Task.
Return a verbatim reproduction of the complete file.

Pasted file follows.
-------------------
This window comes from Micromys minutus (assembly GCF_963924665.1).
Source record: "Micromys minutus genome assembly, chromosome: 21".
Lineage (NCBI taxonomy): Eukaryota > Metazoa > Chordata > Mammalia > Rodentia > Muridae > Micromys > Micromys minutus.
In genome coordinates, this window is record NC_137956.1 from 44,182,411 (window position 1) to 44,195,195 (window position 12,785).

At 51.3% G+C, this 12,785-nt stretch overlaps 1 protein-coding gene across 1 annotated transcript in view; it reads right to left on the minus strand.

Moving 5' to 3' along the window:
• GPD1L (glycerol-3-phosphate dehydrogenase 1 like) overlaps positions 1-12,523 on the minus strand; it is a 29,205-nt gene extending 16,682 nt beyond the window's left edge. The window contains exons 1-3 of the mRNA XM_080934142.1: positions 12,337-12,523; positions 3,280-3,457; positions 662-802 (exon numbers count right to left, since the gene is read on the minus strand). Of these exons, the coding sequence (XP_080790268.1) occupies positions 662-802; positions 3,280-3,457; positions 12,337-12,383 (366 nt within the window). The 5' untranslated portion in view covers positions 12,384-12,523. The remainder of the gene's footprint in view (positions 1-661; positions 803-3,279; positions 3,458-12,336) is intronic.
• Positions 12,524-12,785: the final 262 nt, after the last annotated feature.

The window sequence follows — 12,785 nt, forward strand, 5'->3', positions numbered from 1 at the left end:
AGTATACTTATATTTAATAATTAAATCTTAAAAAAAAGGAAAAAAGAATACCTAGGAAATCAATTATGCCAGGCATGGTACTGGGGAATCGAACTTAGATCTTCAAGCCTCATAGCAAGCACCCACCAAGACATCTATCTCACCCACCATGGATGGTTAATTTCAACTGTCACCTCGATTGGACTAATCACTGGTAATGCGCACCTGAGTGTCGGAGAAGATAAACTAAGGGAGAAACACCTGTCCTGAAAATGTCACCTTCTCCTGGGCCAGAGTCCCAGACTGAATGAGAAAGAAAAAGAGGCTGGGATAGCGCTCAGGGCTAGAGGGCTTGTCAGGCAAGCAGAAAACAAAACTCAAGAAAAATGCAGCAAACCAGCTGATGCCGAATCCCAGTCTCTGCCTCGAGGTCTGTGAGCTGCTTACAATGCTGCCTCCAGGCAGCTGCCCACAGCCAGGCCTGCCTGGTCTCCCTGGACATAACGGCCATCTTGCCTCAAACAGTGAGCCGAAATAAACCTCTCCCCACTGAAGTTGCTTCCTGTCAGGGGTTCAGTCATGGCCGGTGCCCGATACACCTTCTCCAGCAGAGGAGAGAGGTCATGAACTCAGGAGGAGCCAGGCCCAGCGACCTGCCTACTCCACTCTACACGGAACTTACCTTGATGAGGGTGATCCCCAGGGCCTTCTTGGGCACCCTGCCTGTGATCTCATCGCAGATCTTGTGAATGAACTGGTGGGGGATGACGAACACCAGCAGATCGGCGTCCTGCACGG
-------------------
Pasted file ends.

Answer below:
This window comes from Micromys minutus (assembly GCF_963924665.1).
Source record: "Micromys minutus genome assembly, chromosome: 21".
Lineage (NCBI taxonomy): Eukaryota > Metazoa > Chordata > Mammalia > Rodentia > Muridae > Micromys > Micromys minutus.
In genome coordinates, this window is record NC_137956.1 from 44,182,411 (window position 1) to 44,195,195 (window position 12,785).

At 51.3% G+C, this 12,785-nt stretch overlaps 1 protein-coding gene across 1 annotated transcript in view; it reads right to left on the minus strand.

Moving 5' to 3' along the window:
• GPD1L (glycerol-3-phosphate dehydrogenase 1 like) overlaps positions 1-12,523 on the minus strand; it is a 29,205-nt gene extending 16,682 nt beyond the window's left edge. The window contains exons 1-3 of the mRNA XM_080934142.1: positions 12,337-12,523; positions 3,280-3,457; positions 662-802 (exon numbers count right to left, since the gene is read on the minus strand). Of these exons, the coding sequence (XP_080790268.1) occupies positions 662-802; positions 3,280-3,457; positions 12,337-12,383 (366 nt within the window). The 5' untranslated portion in view covers positions 12,384-12,523. The remainder of the gene's footprint in view (positions 1-661; positions 803-3,279; positions 3,458-12,336) is intronic.
• Positions 12,524-12,785: the final 262 nt, after the last annotated feature.

The window sequence follows — 12,785 nt, forward strand, 5'->3', positions numbered from 1 at the left end:
AGTATACTTATATTTAATAATTAAATCTTAAAAAAAAGGAAAAAAGAATACCTAGGAAATCAATTATGCCAGGCATGGTACTGGGGAATCGAACTTAGATCTTCAAGCCTCATAGCAAGCACCCACCAAGACATCTATCTCACCCACCATGGATGGTTAATTTCAACTGTCACCTCGATTGGACTAATCACTGGTAATGCGCACCTGAGTGTCGGAGAAGATAAACTAAGGGAGAAACACCTGTCCTGAAAATGTCACCTTCTCCTGGGCCAGAGTCCCAGACTGAATGAGAAAGAAAAAGAGGCTGGGATAGCGCTCAGGGCTAGAGGGCTTGTCAGGCAAGCAGAAAACAAAACTCAAGAAAAATGCAGCAAACCAGCTGATGCCGAATCCCAGTCTCTGCCTCGAGGTCTGTGAGCTGCTTACAATGCTGCCTCCAGGCAGCTGCCCACAGCCAGGCCTGCCTGGTCTCCCTGGACATAACGGCCATCTTGCCTCAAACAGTGAGCCGAAATAAACCTCTCCCCACTGAAGTTGCTTCCTGTCAGGGGTTCAGTCATGGCCGGTGCCCGATACACCTTCTCCAGCAGAGGAGAGAGGTCATGAACTCAGGAGGAGCCAGGCCCAGCGACCTGCCTACTCCACTCTACACGGAACTTACCTTGATGAGGGTGATCCCCAGGGCCTTCTTGGGCACCCTGCCTGTGATCTCATCGCAGATCTTGTGAATGAACTGGTGGGGGATGACGAACACCAGCAGATCGGCGTCCTGCACGG